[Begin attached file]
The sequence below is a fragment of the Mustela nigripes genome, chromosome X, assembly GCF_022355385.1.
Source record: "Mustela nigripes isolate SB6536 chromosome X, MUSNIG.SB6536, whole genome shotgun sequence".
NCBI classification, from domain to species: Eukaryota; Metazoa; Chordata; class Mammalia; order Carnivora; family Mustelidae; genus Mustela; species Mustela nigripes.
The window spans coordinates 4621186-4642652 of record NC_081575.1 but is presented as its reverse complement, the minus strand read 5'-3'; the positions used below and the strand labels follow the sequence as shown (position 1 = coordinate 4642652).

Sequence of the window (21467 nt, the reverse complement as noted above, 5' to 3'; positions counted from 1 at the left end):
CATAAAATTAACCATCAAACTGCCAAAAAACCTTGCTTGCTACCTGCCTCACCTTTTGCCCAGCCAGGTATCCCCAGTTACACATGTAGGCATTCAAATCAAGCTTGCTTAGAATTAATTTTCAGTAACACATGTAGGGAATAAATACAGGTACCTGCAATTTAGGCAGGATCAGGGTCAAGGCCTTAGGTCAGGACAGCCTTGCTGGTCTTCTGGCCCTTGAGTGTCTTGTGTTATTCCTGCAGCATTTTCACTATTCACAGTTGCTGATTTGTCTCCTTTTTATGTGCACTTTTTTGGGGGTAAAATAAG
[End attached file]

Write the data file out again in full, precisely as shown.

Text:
The sequence below is a fragment of the Mustela nigripes genome, chromosome X, assembly GCF_022355385.1.
Source record: "Mustela nigripes isolate SB6536 chromosome X, MUSNIG.SB6536, whole genome shotgun sequence".
NCBI classification, from domain to species: Eukaryota; Metazoa; Chordata; class Mammalia; order Carnivora; family Mustelidae; genus Mustela; species Mustela nigripes.
The window spans coordinates 4621186-4642652 of record NC_081575.1 but is presented as its reverse complement, the minus strand read 5'-3'; the positions used below and the strand labels follow the sequence as shown (position 1 = coordinate 4642652).

Sequence of the window (21467 nt, the reverse complement as noted above, 5' to 3'; positions counted from 1 at the left end):
CATAAAATTAACCATCAAACTGCCAAAAAACCTTGCTTGCTACCTGCCTCACCTTTTGCCCAGCCAGGTATCCCCAGTTACACATGTAGGCATTCAAATCAAGCTTGCTTAGAATTAATTTTCAGTAACACATGTAGGGAATAAATACAGGTACCTGCAATTTAGGCAGGATCAGGGTCAAGGCCTTAGGTCAGGACAGCCTTGCTGGTCTTCTGGCCCTTGAGTGTCTTGTGTTATTCCTGCAGCATTTTCACTATTCACAGTTGCTGATTTGTCTCCTTTTTATGTGCACTTTTTTGGGGGTAAAATAAG